Professor, alumna collaborate on public art in South Korea

Hyunmin “Min” Bae ’19 and faculty member Kelly Goff reunite to create bamboo sculpture

Associate Professor and Chair of Visual Art Kelly Goff’s proposal for an international art biennale in South Korea this past summer was ambitious in scope: an infinite loop of bundled bamboo set amid thick flora on a park mountainside.

When the Korean Nature Artists’ Association invited Goff to participate in its program and exhibition, he knew the perfect collaborator to help him accomplish this feat: Hyunmin “Min” Bae ’19, who was a studio art major at Wheaton. 

Bae, who had Goff as an advisor while a student, created memorable art for his course “Public Art.” Her artwork “The Trees of Life,” an installation of colorful PVC pipes emerging from a pond, was chosen for installation in the Town of Franklin Sculpture Park in 2018.

Professor Goff and Hyunmin “Min” Bae ’19 collaborated on a project titled “Continuous Line VI [bamboo]” for the Korean Nature Artists’ Association’s Geumgang Nature Art Biennale.
Professor Goff first contacted Min, who lives in South Korea, when developing his proposal for her help in researching local materials. 

“When I received the invitation to participate in the exhibition, I immediately contacted her to see if she would be available to help and was thrilled that she said ‘yes,’” recalled Goff.

The reunited professor and alumna worked on a project titled “Continuous Line VI [bamboo]” for the Korean Nature Artists’ Association’s Geumgang Nature Art Biennale. The artwork fits the biennale’s theme “Again, Multiplicity of Rewilding,” which explores continuity. The large sculpture, nearly 14 feet high and 25 feet across, snaked in a continuous loop amid trees and other floral growth in Yeonmisan Nature Art Park, which is just outside of Gongju, South Korea.

Building the sculpture required many hours of working in hot and humid conditions, rife with mosquitoes and other insects.  

“It was also monsoon season, so the heat, rain and insect density reminded me of the Amazon. The sculpture we created is site-responsive—it weaves through the trees flexing gently as they sway and is totally covered with praying mantises and cicadas,” Goff said.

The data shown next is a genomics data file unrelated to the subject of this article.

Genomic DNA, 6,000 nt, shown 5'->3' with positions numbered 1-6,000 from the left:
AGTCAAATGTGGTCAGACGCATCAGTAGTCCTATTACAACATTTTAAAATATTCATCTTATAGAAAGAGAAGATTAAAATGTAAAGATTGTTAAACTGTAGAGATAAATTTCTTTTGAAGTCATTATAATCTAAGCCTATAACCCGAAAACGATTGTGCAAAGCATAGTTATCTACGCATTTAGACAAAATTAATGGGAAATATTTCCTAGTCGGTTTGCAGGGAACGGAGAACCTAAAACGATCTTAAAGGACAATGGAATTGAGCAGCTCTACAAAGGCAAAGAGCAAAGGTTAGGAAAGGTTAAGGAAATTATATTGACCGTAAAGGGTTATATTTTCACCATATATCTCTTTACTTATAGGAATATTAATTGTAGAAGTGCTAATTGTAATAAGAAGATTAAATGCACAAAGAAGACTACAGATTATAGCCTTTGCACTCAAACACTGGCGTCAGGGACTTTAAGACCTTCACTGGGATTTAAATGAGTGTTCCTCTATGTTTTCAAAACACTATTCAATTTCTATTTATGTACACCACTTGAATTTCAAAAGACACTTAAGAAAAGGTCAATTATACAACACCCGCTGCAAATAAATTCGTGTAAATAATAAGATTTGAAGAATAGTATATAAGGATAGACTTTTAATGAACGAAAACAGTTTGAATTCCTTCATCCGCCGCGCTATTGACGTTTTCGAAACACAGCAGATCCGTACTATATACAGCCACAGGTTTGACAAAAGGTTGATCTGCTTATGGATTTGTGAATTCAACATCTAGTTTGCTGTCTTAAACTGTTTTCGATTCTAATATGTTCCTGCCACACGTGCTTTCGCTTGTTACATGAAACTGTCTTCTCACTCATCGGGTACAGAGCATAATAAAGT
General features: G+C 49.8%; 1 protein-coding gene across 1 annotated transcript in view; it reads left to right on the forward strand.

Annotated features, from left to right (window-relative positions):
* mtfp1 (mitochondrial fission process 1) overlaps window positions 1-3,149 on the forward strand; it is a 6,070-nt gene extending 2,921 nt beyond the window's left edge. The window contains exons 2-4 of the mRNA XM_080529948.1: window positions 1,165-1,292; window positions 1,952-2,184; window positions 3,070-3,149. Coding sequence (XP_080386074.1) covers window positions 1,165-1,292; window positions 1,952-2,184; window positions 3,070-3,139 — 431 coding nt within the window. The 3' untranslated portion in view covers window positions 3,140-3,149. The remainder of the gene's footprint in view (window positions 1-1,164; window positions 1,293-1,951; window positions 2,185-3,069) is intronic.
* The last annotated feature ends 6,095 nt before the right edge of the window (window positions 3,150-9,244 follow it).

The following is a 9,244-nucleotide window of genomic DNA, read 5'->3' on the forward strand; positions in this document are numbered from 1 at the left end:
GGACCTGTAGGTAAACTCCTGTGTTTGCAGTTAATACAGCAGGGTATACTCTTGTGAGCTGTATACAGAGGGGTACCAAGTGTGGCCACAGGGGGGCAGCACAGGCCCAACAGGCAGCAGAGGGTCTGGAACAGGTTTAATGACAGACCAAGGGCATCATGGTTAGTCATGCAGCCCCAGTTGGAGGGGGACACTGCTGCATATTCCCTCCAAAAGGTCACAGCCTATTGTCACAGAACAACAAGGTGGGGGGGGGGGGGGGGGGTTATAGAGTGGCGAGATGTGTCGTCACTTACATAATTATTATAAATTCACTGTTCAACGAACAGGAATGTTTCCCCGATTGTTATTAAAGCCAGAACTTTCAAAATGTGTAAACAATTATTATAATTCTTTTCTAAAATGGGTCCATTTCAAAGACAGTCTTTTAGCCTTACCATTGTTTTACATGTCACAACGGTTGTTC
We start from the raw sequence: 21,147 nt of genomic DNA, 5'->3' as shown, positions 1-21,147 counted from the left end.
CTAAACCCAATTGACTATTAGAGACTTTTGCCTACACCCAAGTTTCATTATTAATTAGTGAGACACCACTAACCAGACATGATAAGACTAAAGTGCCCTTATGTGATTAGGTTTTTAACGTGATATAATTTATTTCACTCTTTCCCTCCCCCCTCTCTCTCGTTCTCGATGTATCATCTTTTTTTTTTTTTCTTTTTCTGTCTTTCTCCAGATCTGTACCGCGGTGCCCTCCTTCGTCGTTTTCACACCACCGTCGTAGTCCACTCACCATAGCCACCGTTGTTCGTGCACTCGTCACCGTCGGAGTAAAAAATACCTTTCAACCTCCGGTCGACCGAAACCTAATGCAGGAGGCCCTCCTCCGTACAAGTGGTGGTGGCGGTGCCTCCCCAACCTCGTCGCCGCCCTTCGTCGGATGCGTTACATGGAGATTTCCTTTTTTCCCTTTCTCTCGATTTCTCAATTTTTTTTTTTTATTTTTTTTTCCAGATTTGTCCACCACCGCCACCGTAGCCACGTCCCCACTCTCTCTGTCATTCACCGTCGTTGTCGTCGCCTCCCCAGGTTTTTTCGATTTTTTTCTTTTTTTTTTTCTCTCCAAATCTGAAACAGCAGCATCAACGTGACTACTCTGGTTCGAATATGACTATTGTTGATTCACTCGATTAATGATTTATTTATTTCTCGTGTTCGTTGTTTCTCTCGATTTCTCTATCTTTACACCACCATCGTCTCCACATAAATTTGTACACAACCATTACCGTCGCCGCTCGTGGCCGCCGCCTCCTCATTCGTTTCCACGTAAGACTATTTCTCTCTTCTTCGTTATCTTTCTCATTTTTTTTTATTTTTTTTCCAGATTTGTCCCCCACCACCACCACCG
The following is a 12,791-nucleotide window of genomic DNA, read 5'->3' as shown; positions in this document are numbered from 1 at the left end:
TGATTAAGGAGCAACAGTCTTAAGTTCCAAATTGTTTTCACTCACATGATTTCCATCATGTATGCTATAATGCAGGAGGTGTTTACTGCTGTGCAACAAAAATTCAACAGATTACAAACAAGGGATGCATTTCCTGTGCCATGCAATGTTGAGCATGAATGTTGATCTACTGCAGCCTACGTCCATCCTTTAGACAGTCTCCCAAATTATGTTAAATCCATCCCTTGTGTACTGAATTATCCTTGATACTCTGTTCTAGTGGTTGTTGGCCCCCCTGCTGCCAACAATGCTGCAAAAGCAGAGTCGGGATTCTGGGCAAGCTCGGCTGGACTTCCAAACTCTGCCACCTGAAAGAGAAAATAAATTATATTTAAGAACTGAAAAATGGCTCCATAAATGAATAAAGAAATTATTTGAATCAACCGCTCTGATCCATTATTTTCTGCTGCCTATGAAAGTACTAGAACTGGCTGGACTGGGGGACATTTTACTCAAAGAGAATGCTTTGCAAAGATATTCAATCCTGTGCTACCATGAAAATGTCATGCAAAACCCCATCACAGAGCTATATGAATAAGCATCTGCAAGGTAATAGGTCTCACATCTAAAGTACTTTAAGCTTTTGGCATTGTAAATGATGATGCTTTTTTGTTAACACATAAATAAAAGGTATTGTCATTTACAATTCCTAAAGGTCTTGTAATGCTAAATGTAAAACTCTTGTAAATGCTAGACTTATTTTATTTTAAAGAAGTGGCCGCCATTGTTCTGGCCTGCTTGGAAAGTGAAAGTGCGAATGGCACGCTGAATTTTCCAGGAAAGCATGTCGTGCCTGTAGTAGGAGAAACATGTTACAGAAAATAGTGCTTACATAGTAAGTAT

Extra strong bug repellant spray and long pants were absolutely necessary to manage in those conditions, Bae said. 

“I really enjoyed the working process because it wasn’t the kind of structure that could be perfectly planned. It was like making a sketch in three dimensions. There was a lot of decision-making at the site,” said Bae, who currently works as a freelance illustrator and painter.

Goff described Bae as an amazing collaborator due to her positive attitude and strong work ethic.

“Her experience in public art and her agility as a problem solver were indispensable. I’d often find myself scratching my head about a problem and Min would come up with a solution to save the day,” Goff said. 

“The project was complex because of its scale. It would not have been possible to do it alone. Min and I shared the physical labor of splitting and transporting hundreds of lengths of bamboo up a mountainside in the heat,” he said. “We lashed together the bundle with huge removable zip ties at first, replacing them one by one with rope—with sore hands and backs. Through the monotonous periods of our process, Min provided much-needed company. She laughed at my ridiculous jokes and would hum show tunes that would get stuck in my head.”

Goff and Bae with her parents

Bae also helped Goff with Korean translation with Korean Nature Artists’ Association staff, the artistic director of the biennale, and the many visitors who flowed through the park daily. 

“The other artists benefited from Min’s presence, too. She served as a kind of cultural ambassador by answering our questions patiently. At one point Min’s parents visited from Seoul and brought us frozen watermelon juice on an especially scorching day. It was great to reconnect with them and to see the pride they have for their daughter,” he said.

Bae added that it was great getting to know Goff beyond their previous roles as student and professor.

“Back in college I had only seen Kelly teaching as a professor mostly, so it was interesting to actually see him doing his own art,” she said. “Seeing him outside of school—not as a student and professor—was a different experience. It felt like I got to know him better as a person, a friend and a fellow artist.”